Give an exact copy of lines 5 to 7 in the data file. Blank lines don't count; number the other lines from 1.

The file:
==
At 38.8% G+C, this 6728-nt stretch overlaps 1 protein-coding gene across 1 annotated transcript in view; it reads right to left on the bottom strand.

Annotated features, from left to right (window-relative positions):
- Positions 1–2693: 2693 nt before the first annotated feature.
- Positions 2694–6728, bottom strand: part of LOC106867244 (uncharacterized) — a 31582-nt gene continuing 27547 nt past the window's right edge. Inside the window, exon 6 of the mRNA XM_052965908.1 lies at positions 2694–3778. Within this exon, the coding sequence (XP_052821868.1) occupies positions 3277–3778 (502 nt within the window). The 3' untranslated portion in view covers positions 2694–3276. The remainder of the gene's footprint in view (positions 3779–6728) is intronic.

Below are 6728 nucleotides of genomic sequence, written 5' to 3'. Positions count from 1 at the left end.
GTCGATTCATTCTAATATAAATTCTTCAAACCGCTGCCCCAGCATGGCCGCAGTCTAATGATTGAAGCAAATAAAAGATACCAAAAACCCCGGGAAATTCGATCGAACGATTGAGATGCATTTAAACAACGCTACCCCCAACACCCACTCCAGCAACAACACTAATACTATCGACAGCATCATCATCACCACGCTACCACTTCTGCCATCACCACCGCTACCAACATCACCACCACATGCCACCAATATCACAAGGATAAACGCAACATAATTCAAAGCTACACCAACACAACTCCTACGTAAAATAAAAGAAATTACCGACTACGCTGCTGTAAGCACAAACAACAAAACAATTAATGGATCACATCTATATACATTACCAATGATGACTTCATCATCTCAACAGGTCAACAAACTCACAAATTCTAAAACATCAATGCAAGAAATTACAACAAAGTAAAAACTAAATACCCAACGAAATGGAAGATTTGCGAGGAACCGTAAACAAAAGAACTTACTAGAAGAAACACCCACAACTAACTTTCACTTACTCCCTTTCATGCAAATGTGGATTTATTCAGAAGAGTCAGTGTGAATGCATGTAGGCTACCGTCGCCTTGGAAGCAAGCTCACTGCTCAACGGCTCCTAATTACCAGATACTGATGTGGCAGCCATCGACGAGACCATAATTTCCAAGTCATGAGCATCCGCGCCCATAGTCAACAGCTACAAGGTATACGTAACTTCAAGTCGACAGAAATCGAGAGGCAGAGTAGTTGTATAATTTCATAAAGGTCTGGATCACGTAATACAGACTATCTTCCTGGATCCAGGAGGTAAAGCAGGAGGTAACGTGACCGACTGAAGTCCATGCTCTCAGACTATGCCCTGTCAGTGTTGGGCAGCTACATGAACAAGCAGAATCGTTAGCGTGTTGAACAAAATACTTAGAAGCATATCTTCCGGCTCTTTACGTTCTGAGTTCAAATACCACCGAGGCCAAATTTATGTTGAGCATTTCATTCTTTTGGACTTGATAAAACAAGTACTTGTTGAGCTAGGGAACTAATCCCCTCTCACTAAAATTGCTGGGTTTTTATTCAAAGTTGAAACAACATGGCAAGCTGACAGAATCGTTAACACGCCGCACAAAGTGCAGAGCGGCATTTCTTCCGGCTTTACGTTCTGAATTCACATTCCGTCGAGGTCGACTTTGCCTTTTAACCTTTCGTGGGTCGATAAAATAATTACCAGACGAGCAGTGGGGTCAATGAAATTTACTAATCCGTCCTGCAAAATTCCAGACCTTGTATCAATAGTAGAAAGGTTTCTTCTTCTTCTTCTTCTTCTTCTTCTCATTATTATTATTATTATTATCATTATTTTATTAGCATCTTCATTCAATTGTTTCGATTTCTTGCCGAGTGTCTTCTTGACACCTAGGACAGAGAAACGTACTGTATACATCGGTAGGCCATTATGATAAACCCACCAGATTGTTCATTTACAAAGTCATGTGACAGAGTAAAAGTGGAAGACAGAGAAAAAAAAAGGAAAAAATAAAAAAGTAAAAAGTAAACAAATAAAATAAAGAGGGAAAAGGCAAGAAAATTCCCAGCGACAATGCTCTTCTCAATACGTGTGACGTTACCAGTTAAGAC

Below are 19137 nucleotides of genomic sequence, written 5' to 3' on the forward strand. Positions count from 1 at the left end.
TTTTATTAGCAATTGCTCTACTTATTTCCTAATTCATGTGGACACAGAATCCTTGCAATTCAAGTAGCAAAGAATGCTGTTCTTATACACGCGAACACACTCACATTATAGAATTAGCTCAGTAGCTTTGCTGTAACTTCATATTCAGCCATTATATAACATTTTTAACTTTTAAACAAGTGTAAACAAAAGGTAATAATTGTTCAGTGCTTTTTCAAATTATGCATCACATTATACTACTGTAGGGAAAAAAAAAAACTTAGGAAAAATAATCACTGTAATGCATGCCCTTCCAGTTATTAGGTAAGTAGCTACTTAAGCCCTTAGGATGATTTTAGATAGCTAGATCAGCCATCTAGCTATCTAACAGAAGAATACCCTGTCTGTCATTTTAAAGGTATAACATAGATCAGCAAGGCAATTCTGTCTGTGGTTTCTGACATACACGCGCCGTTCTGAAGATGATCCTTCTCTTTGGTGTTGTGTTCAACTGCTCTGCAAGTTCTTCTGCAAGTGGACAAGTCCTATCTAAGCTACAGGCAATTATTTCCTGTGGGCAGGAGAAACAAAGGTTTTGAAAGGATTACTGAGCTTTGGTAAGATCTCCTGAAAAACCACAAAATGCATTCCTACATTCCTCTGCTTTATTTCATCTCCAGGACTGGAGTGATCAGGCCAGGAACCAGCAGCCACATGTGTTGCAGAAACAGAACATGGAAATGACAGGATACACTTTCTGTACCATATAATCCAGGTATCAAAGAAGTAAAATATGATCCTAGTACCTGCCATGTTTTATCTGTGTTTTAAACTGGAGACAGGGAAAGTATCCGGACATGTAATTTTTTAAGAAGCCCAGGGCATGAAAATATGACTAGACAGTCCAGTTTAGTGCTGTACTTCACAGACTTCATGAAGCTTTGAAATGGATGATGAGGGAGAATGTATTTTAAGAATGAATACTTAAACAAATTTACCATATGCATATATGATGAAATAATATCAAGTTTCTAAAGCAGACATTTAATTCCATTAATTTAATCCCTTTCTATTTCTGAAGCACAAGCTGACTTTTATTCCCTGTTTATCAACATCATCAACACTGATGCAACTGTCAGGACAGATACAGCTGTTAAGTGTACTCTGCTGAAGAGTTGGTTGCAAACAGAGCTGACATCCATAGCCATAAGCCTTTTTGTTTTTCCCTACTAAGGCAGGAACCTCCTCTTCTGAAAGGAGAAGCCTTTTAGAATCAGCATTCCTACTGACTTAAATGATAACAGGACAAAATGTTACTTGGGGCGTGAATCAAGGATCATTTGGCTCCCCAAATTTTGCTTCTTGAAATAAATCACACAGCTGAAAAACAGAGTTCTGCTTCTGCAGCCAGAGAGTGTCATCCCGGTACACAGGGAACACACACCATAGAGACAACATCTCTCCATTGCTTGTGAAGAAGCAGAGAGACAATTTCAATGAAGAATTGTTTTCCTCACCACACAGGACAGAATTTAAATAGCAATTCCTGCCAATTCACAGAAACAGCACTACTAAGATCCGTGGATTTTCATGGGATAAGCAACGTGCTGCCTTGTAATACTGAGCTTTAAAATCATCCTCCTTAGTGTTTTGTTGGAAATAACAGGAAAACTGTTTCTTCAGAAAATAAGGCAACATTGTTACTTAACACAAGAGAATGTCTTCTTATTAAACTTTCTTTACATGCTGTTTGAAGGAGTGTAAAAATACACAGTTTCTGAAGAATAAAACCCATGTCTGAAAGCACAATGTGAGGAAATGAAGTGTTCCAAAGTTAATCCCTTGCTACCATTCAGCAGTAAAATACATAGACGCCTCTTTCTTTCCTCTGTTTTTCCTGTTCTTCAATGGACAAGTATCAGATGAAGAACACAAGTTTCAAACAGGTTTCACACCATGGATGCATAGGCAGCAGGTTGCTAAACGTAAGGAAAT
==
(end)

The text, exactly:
Below are 6728 nucleotides of genomic sequence, written 5' to 3'. Positions count from 1 at the left end.
GTCGATTCATTCTAATATAAATTCTTCAAACCGCTGCCCCAGCATGGCCGCAGTCTAATGATTGAAGCAAATAAAAGATACCAAAAACCCCGGGAAATTCGATCGAACGATTGAGATGCATTTAAACAACGCTACCCCCAACACCCACTCCAGCAACAACACTAATACTATCGACAGCATCATCATCACCACGCTACCACTTCTGCCATCACCACCGCTACCAACATCACCACCACATGCCACCAATATCACAAGGATAAACGCAACATAATTCAAAGCTACACCAACACAACTCCTACGTAAAATAAAAGAAATTACCGACTACGCTGCTGTAAGCACAAACAACAAAACAATTAATGGATCACATCTATATACATTACCAATGATGACTTCATCATCTCAACAGGTCAACAAACTCACAAATTCTAAAACATCAATGCAAGAAATTACAACAAAGTAAAAACTAAATACCCAACGAAATGGAAGATTTGCGAGGAACCGTAAACAAAAGAACTTACTAGAAGAAACACCCACAACTAACTTTCACTTACTCCCTTTCATGCAAATGTGGATTTATTCAGAAGAGTCAGTGTGAATGCATGTAGGCTACCGTCGCCTTGGAAGCAAGCTCACTGCTCAACGGCTCCTAATTACCAGATACTGATGTGGCAGCCATCGACGAGACCATAATTTCCAAGTCATGAGCATCCGCGCCCATAGTCAACAGCTACAAGGTATACGTAACTTCAAGTCGACAGAAATCGAGAGGCAGAGTAGTTGTATAATTTCATAAAGGTCTGGATCACGTAATACAGACTATCTTCCTGGATCCAGGAGGTAAAGCAGGAGGTAACGTGACCGACTGAAGTCCATGCTCTCAGACTATGCCCTGTCAGTGTTGGGCAGCTACATGAACAAGCAGAATCGTTAGCGTGTTGAACAAAATACTTAGAAGCATATCTTCCGGCTCTTTACGTTCTGAGTTCAAATACCACCGAGGCCAAATTTATGTTGAGCATTTCATTCTTTTGGACTTGATAAAACAAGTACTTGTTGAGCTAGGGAACTAATCCCCTCTCACTAAAATTGCTGGGTTTTTATTCAAAGTTGAAACAACATGGCAAGCTGACAGAATCGTTAACACGCCGCACAAAGTGCAGAGCGGCATTTCTTCCGGCTTTACGTTCTGAATTCACATTCCGTCGAGGTCGACTTTGCCTTTTAACCTTTCGTGGGTCGATAAAATAATTACCAGACGAGCAGTGGGGTCAATGAAATTTACTAATCCGTCCTGCAAAATTCCAGACCTTGTATCAATAGTAGAAAGGTTTCTTCTTCTTCTTCTTCTTCTTCTTCTCATTATTATTATTATTATTATCATTATTTTATTAGCATCTTCATTCAATTGTTTCGATTTCTTGCCGAGTGTCTTCTTGACACCTAGGACAGAGAAACGTACTGTATACATCGGTAGGCCATTATGATAAACCCACCAGATTGTTCATTTACAAAGTCATGTGACAGAGTAAAAGTGGAAGACAGAGAAAAAAAAAGGAAAAAATAAAAAAGTAAAAAGTAAACAAATAAAATAAAGAGGGAAAAGGCAAGAAAATTCCCAGCGACAATGCTCTTCTCAATACGTGTGACGTTACCAGTTAAGAC

Below are 19137 nucleotides of genomic sequence, written 5' to 3' on the forward strand. Positions count from 1 at the left end.